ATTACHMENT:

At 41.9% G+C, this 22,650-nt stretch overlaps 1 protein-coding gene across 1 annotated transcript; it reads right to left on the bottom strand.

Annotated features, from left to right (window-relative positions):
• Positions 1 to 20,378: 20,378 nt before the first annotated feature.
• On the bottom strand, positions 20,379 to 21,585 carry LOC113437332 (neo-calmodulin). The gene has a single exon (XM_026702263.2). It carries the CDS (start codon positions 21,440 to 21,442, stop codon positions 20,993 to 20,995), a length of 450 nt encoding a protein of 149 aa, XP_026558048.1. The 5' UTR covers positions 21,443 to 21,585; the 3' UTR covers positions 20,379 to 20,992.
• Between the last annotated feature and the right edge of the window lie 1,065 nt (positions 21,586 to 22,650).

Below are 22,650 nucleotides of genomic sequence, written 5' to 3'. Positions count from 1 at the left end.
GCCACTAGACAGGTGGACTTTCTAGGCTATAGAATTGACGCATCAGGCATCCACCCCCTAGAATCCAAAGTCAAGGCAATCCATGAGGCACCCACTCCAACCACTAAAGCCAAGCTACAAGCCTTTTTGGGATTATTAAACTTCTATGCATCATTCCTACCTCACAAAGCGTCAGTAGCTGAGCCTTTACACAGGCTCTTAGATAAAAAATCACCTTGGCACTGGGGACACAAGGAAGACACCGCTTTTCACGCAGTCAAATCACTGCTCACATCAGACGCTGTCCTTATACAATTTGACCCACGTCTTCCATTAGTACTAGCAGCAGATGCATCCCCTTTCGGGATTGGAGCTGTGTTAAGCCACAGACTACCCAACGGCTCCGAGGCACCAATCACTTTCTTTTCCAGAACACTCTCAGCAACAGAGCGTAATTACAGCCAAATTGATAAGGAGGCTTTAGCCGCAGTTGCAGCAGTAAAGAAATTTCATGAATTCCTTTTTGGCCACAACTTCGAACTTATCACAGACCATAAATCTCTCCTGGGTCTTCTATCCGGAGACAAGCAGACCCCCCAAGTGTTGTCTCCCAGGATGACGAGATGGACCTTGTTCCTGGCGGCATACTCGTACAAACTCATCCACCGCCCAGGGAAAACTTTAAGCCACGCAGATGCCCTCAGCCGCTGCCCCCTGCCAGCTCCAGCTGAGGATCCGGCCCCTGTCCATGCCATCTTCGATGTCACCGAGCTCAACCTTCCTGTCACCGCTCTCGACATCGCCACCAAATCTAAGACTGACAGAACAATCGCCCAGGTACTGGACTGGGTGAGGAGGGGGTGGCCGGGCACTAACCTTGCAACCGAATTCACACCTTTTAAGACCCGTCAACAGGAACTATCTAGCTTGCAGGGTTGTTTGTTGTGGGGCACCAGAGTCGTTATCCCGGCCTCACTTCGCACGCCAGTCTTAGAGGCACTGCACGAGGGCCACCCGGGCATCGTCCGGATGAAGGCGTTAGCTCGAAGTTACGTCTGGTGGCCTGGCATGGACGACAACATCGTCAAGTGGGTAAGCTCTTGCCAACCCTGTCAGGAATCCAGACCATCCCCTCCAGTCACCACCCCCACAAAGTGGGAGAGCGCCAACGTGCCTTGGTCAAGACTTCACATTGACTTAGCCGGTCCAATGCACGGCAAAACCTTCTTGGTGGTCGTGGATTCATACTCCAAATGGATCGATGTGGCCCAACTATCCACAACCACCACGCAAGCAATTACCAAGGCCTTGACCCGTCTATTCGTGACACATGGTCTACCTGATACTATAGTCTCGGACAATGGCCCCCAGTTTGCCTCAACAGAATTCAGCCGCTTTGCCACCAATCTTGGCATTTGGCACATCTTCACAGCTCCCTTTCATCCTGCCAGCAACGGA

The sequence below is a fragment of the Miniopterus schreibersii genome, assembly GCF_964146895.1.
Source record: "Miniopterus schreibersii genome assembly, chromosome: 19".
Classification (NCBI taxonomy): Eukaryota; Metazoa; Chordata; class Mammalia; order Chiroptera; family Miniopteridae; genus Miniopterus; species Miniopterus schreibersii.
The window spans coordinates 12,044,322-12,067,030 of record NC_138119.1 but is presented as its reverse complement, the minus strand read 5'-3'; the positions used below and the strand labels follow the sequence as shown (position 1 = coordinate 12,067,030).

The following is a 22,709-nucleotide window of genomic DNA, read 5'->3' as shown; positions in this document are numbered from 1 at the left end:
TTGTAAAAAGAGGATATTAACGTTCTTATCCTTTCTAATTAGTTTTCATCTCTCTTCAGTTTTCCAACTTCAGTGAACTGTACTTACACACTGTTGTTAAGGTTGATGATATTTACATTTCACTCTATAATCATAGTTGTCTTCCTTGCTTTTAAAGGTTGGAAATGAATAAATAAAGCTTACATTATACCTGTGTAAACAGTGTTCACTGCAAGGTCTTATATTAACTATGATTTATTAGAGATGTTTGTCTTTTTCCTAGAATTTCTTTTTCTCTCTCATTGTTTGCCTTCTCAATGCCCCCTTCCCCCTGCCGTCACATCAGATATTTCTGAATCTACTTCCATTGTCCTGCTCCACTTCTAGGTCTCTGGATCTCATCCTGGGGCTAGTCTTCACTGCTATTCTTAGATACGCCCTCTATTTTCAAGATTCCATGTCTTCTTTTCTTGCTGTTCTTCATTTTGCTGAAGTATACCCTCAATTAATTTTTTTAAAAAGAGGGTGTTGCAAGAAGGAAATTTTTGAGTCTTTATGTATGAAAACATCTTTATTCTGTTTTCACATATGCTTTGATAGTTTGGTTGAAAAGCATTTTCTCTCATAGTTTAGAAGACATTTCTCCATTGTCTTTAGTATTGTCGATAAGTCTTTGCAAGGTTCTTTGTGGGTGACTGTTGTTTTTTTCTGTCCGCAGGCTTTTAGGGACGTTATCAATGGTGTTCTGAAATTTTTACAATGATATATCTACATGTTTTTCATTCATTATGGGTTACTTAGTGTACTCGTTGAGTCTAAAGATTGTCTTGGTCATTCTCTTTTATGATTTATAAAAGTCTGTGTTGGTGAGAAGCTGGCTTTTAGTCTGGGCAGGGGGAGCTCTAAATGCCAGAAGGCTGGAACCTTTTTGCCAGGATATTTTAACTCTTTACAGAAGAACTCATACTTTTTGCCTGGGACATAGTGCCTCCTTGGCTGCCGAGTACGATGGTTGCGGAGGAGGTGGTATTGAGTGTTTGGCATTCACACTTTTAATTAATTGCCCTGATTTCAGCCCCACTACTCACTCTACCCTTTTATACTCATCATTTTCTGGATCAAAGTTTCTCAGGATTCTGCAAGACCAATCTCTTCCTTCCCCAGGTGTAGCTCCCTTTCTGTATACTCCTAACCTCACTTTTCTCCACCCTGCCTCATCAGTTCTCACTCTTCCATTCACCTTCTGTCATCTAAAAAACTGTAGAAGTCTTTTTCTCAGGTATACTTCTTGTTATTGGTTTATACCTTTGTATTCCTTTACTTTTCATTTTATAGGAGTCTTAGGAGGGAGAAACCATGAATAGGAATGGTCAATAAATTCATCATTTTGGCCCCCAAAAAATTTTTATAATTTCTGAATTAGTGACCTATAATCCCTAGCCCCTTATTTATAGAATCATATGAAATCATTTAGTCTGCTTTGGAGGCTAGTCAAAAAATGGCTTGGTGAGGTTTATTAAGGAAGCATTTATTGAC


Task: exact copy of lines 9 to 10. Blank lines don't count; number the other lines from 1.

Source record: "Miniopterus schreibersii genome assembly, chromosome: 19".
Classification (NCBI taxonomy): Eukaryota; Metazoa; Chordata; class Mammalia; order Chiroptera; family Miniopteridae; genus Miniopterus; species Miniopterus schreibersii.